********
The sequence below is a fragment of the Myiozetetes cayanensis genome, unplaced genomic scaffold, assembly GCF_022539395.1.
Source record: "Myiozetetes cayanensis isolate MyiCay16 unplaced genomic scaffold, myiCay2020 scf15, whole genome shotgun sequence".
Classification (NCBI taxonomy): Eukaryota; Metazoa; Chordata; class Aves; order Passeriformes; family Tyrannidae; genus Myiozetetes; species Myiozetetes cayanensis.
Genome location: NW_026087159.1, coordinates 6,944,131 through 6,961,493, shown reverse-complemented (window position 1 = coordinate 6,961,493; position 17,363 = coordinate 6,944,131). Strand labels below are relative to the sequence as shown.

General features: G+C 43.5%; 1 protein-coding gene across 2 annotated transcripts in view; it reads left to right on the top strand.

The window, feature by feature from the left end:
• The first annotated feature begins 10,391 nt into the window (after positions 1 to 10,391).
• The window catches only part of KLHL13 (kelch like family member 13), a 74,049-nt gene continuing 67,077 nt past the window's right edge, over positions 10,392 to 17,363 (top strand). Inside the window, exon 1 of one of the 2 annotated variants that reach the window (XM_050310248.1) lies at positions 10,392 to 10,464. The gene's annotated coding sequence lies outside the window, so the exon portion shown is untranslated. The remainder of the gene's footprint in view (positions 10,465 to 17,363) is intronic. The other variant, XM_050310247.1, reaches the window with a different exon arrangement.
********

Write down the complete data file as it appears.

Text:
The sequence below is a fragment of the Myiozetetes cayanensis genome, unplaced genomic scaffold, assembly GCF_022539395.1.
Source record: "Myiozetetes cayanensis isolate MyiCay16 unplaced genomic scaffold, myiCay2020 scf15, whole genome shotgun sequence".
Classification (NCBI taxonomy): Eukaryota; Metazoa; Chordata; class Aves; order Passeriformes; family Tyrannidae; genus Myiozetetes; species Myiozetetes cayanensis.
Genome location: NW_026087159.1, coordinates 6,944,131 through 6,961,493, shown reverse-complemented (window position 1 = coordinate 6,961,493; position 17,363 = coordinate 6,944,131). Strand labels below are relative to the sequence as shown.

General features: G+C 43.5%; 1 protein-coding gene across 2 annotated transcripts in view; it reads left to right on the top strand.

The window, feature by feature from the left end:
• The first annotated feature begins 10,391 nt into the window (after positions 1 to 10,391).
• The window catches only part of KLHL13 (kelch like family member 13), a 74,049-nt gene continuing 67,077 nt past the window's right edge, over positions 10,392 to 17,363 (top strand). Inside the window, exon 1 of one of the 2 annotated variants that reach the window (XM_050310248.1) lies at positions 10,392 to 10,464. The gene's annotated coding sequence lies outside the window, so the exon portion shown is untranslated. The remainder of the gene's footprint in view (positions 10,465 to 17,363) is intronic. The other variant, XM_050310247.1, reaches the window with a different exon arrangement.